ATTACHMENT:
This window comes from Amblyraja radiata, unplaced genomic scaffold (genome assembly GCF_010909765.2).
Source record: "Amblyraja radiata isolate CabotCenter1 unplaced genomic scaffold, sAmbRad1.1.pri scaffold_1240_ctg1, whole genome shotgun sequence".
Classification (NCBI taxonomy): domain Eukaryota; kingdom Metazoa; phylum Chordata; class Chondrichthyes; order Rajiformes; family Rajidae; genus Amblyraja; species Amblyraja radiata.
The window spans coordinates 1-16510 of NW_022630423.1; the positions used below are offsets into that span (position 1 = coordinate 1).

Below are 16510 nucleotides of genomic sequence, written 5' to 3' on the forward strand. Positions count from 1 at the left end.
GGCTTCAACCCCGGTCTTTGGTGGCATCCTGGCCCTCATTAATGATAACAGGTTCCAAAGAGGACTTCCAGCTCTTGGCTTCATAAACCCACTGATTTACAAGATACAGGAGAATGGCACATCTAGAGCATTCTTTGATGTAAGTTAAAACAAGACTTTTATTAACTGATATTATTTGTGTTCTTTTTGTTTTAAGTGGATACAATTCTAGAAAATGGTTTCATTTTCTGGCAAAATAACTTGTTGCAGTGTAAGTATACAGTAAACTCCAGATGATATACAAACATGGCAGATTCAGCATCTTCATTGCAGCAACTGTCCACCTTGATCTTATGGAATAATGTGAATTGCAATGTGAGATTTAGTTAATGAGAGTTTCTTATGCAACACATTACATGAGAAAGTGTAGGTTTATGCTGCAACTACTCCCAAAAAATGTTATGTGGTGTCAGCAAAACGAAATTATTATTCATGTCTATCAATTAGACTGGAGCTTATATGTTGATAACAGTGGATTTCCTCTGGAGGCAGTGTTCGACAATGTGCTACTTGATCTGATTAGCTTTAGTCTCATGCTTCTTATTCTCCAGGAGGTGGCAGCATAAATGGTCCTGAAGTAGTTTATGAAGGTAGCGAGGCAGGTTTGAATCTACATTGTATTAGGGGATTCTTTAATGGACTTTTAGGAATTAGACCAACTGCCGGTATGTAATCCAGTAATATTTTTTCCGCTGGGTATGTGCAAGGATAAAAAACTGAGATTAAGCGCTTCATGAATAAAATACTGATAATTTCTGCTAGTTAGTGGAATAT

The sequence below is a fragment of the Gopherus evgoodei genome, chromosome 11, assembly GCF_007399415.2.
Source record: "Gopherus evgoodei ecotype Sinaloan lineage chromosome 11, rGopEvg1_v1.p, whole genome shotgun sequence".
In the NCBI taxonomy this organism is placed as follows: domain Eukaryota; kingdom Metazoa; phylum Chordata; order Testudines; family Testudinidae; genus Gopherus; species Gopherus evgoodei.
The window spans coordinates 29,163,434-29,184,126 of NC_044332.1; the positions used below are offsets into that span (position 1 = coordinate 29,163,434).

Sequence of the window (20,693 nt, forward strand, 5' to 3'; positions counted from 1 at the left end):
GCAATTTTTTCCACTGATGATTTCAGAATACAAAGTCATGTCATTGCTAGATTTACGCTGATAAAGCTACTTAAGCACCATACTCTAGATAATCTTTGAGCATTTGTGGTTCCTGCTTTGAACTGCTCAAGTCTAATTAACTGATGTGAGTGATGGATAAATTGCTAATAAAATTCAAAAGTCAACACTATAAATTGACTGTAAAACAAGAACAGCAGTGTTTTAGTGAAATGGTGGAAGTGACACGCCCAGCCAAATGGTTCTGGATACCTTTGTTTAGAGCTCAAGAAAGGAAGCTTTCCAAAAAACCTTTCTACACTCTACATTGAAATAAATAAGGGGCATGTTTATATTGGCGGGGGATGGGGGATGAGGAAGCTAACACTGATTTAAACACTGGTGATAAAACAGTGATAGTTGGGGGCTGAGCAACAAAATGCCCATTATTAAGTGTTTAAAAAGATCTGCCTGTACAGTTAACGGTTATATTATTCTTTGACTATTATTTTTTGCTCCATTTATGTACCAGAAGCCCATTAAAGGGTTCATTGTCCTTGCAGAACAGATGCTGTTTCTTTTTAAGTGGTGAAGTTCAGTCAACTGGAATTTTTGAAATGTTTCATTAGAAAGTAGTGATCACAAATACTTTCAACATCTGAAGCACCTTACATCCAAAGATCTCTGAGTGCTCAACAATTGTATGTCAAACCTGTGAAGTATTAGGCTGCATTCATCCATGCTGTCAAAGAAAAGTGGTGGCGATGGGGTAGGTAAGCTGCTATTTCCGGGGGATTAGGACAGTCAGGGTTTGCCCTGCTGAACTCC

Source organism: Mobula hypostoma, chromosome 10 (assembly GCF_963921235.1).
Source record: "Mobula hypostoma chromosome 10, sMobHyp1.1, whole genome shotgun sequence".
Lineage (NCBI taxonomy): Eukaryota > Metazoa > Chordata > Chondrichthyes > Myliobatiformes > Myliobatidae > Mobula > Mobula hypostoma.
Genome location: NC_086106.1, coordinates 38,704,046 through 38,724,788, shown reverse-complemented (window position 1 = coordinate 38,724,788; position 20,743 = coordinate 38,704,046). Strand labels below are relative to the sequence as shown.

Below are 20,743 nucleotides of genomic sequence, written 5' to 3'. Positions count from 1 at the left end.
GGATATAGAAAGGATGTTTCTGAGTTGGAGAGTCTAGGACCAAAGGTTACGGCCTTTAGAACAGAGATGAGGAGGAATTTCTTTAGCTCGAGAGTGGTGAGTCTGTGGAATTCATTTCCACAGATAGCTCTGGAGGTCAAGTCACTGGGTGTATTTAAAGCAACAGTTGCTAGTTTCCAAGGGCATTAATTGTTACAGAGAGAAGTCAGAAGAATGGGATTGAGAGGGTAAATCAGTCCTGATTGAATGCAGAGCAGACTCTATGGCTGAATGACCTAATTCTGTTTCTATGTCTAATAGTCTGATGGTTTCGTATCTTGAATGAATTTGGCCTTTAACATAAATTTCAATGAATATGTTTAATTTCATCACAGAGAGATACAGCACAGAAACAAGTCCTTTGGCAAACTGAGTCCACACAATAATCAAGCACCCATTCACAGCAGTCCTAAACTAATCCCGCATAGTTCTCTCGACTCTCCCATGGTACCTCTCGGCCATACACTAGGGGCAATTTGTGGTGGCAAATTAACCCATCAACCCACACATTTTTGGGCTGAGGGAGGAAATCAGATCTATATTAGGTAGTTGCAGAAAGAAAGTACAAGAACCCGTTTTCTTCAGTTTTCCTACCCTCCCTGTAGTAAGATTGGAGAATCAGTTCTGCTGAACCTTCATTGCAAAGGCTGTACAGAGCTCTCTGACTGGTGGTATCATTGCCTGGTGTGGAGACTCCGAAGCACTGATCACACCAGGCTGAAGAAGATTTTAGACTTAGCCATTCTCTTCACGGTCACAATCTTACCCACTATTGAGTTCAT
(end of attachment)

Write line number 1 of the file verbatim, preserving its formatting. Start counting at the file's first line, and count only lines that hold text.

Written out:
This window comes from Amblyraja radiata, unplaced genomic scaffold (genome assembly GCF_010909765.2).